For several weeks each Sunday morning before the appointed date, 75-year-old Nelson stands up at Our Redeemer Lutheran Church and announces that there will be an ice-fishing party for kids at Mirror Lake. For seven years he’s been making the announcement; then he brings fishing gear to the lake, a pound of shrimp, and his deep fryer to heat water for hot chocolate. Cookies are also on hand to “sugar them up” before sending them home.
Nelson and his wife, Maryann, are the grandparents of eight children and eight great-grandchildren and in spite of Len’s straight-faced claims to the contrary, the couple have always had a heart for kids. Maryann works for the Campfire program at Chugiak Elementary School and is active in their church Sunday school. Nelson decided to organize the family fishing event back seven or eight years ago when he realized that there were kids who had never had the opportunity to fish.
Nelson invites everyone to join the fun for this annual Our Redeemer event. This year the fishing party will be held March 24, 1-4 p.m. There’s sledding nearby if the fishing is slow, but most of the time the kids catch fish.
“I’ve had a few dads get upset at me because the rule is that it’s for the kids. Dads can bait the hook, but only kids drop the hook in and pull the fish out,” he said.
For a few years, when the fishing was poor, Nelson made it his mission to see that Mirror Lake get stocked with fish. He says he made a nuisance of himself at the Alaska Department of Fish and Game (ADF&G) office in Anchorage.
“They run me out of the office two or three times,” Nelson said. “I’m bashful, you know. You have to explain to me why you can’t do something.”
After a five year hiatus, ADF&G began restocking Mirror Lake in 2012. Nelson’s pestering notwithstanding, it was the newly re-opened hatchery in Anchorage that allowed for the release of thousands of catchable-sized fish into area lakes. Beginning in May and five times through October 2012, ADF&G released hundreds of land-locked Chinook salmon and thousands of rainbow trout into Mirror Lake.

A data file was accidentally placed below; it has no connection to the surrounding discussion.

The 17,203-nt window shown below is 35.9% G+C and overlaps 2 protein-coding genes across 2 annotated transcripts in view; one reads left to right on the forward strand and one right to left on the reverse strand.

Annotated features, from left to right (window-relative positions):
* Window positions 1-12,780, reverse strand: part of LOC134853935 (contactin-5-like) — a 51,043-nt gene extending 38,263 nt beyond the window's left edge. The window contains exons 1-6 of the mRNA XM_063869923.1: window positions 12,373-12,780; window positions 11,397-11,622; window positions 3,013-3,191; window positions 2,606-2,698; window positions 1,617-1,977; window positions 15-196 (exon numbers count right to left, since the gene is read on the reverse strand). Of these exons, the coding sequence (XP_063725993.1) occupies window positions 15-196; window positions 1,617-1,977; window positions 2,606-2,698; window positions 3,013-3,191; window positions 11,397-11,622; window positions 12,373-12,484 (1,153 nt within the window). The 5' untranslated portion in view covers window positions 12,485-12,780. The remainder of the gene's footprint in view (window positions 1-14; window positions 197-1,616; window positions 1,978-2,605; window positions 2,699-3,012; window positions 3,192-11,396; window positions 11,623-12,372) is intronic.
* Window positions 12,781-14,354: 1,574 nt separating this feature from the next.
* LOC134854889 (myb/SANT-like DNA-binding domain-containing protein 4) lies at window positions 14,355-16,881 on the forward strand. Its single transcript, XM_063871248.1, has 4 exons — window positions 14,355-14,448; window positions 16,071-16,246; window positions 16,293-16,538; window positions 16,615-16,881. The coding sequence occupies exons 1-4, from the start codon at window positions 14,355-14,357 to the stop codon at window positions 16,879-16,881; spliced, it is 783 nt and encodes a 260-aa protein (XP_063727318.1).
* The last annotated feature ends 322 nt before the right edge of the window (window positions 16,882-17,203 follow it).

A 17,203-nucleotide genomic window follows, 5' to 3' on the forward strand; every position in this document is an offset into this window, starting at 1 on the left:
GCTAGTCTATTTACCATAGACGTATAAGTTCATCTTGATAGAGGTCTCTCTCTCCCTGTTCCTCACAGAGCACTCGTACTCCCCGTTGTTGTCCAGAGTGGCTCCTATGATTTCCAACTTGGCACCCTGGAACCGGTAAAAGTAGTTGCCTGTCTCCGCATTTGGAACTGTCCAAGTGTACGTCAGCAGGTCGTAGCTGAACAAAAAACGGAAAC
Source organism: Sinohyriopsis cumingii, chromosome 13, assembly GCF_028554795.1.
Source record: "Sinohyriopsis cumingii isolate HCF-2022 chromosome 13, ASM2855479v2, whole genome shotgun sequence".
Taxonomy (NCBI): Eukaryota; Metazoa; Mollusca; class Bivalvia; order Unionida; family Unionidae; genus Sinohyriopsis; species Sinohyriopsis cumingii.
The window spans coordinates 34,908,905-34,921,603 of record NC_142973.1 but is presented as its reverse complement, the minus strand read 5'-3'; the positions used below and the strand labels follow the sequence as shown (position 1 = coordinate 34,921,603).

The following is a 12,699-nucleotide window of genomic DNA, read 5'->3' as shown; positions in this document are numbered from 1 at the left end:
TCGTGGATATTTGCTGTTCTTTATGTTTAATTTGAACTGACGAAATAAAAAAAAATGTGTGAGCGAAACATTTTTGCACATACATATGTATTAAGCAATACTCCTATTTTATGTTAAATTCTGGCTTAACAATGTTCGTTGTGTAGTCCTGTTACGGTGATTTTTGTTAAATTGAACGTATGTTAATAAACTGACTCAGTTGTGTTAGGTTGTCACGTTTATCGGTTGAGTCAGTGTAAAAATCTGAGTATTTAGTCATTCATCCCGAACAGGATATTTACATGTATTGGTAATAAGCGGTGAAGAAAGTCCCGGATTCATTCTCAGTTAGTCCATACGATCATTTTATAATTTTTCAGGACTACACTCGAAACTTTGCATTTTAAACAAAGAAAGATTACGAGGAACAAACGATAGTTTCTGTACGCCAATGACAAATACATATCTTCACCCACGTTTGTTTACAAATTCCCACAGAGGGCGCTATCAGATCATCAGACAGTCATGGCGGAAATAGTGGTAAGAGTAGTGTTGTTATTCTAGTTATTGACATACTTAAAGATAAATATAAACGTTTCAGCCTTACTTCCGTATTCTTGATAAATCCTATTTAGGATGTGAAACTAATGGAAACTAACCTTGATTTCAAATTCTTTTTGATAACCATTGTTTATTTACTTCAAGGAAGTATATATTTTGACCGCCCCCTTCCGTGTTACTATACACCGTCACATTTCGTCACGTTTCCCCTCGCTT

March is a good time to ice fish throughout Eagle River and the MatSu. ADF&G’s Sport Fish Division stocks a variety of species into lakes and streams around the state. Hatchery-raised rainbow trout, Arctic grayling, Arctic char, and landlocked coho and Chinook salmon are stocked in many southcentral and interior lakes. Coho and Chinook salmon smolt are also released into several streams to return in subsequent years. The ADF&G’s website is an excellent resource to see where and how many fish have been stocked in local lakes. In addition, the William Jack Hernandez Sport Fish Hatchery is open to the public daily (seven days a week) from 8:00am – 4:00pm. For more information visit www.adfg.alaska.gov
Ice fishing throughout the Eagle River and MatSu area should be good throughout the month, according to Mike Romine of ADF&G, but be aware of dangerous ice conditions. The general “rules-of-thumb” for safety on the ice:
- Less than 4 inches of ice – STAY OFF!
- 4-6 Inches – Ice fishing, foot travel in single-file lines, and small spaced seating on the ice should be safe, presuming the ice is clear and clean.
- 6-10 Inches – Snowmobiles and ATV’s can travel safely on good ice that is over six inches thick.
- 10-16 Inches – Small cars and pick-ups can begin to venture on to the ice. However, it is best to avoid driving on the ice whenever possible.
- 16+ Inches – A medium-sized car or mid-size pickup can drive on good clear solid ice.
Two years ago, Nelson had knee replacement surgery and handed the planning of the ice fishing party over to Eagle River resident, Greg Hobbs. But Nelson plans to be there again this year, giving some of the kids their first taste of angling. Veterans of the event, who have since become teens and young adults, have asked Nelson to continue the ice-fishing tradition so that their children too can experience the fun.
“One year there were 125 people on the ice,” he said chuckling. “Twice as many people as there were in church that Sunday.”
Not that he’s counting, of course. It’s a community outreach and all are welcome to attend – especially the “ankle-biters.”